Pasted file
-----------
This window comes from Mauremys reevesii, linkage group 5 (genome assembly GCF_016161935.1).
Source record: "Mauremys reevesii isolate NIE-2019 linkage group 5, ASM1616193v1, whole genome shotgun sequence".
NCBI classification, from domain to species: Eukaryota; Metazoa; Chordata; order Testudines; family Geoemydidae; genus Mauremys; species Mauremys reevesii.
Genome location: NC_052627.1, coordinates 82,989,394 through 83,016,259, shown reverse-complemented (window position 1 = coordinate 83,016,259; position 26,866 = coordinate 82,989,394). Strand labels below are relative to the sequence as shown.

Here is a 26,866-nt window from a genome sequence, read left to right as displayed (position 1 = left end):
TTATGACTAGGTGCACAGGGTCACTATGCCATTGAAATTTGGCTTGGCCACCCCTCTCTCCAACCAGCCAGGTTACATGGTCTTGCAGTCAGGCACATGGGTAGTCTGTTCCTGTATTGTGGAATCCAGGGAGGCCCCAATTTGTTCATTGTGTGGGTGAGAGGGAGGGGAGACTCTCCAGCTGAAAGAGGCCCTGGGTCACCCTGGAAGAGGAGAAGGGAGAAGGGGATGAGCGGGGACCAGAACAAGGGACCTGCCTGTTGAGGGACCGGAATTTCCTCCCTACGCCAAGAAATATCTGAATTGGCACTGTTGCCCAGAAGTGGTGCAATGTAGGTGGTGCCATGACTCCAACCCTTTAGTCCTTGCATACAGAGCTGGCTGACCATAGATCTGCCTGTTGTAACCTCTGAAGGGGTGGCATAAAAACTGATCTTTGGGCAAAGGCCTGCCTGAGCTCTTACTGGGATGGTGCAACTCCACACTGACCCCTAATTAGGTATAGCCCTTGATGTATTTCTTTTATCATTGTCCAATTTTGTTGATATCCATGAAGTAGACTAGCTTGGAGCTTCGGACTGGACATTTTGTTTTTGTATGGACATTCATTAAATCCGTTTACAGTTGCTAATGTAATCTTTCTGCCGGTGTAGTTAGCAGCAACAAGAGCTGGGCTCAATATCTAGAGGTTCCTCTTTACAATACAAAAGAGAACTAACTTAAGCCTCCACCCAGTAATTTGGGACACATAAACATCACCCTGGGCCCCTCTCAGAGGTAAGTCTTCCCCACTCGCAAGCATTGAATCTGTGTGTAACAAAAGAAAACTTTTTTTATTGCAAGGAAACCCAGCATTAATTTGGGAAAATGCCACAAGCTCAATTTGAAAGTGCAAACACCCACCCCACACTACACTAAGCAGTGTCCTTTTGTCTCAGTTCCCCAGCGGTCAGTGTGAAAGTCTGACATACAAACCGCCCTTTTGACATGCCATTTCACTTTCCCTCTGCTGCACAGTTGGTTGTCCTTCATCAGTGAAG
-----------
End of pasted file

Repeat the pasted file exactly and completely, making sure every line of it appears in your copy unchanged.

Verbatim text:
This window comes from Mauremys reevesii, linkage group 5 (genome assembly GCF_016161935.1).
Source record: "Mauremys reevesii isolate NIE-2019 linkage group 5, ASM1616193v1, whole genome shotgun sequence".
NCBI classification, from domain to species: Eukaryota; Metazoa; Chordata; order Testudines; family Geoemydidae; genus Mauremys; species Mauremys reevesii.
Genome location: NC_052627.1, coordinates 82,989,394 through 83,016,259, shown reverse-complemented (window position 1 = coordinate 83,016,259; position 26,866 = coordinate 82,989,394). Strand labels below are relative to the sequence as shown.

Here is a 26,866-nt window from a genome sequence, read left to right as displayed (position 1 = left end):
TTATGACTAGGTGCACAGGGTCACTATGCCATTGAAATTTGGCTTGGCCACCCCTCTCTCCAACCAGCCAGGTTACATGGTCTTGCAGTCAGGCACATGGGTAGTCTGTTCCTGTATTGTGGAATCCAGGGAGGCCCCAATTTGTTCATTGTGTGGGTGAGAGGGAGGGGAGACTCTCCAGCTGAAAGAGGCCCTGGGTCACCCTGGAAGAGGAGAAGGGAGAAGGGGATGAGCGGGGACCAGAACAAGGGACCTGCCTGTTGAGGGACCGGAATTTCCTCCCTACGCCAAGAAATATCTGAATTGGCACTGTTGCCCAGAAGTGGTGCAATGTAGGTGGTGCCATGACTCCAACCCTTTAGTCCTTGCATACAGAGCTGGCTGACCATAGATCTGCCTGTTGTAACCTCTGAAGGGGTGGCATAAAAACTGATCTTTGGGCAAAGGCCTGCCTGAGCTCTTACTGGGATGGTGCAACTCCACACTGACCCCTAATTAGGTATAGCCCTTGATGTATTTCTTTTATCATTGTCCAATTTTGTTGATATCCATGAAGTAGACTAGCTTGGAGCTTCGGACTGGACATTTTGTTTTTGTATGGACATTCATTAAATCCGTTTACAGTTGCTAATGTAATCTTTCTGCCGGTGTAGTTAGCAGCAACAAGAGCTGGGCTCAATATCTAGAGGTTCCTCTTTACAATACAAAAGAGAACTAACTTAAGCCTCCACCCAGTAATTTGGGACACATAAACATCACCCTGGGCCCCTCTCAGAGGTAAGTCTTCCCCACTCGCAAGCATTGAATCTGTGTGTAACAAAAGAAAACTTTTTTTATTGCAAGGAAACCCAGCATTAATTTGGGAAAATGCCACAAGCTCAATTTGAAAGTGCAAACACCCACCCCACACTACACTAAGCAGTGTCCTTTTGTCTCAGTTCCCCAGCGGTCAGTGTGAAAGTCTGACATACAAACCGCCCTTTTGACATGCCATTTCACTTTCCCTCTGCTGCACAGTTGGTTGTCCTTCATCAGTGAAG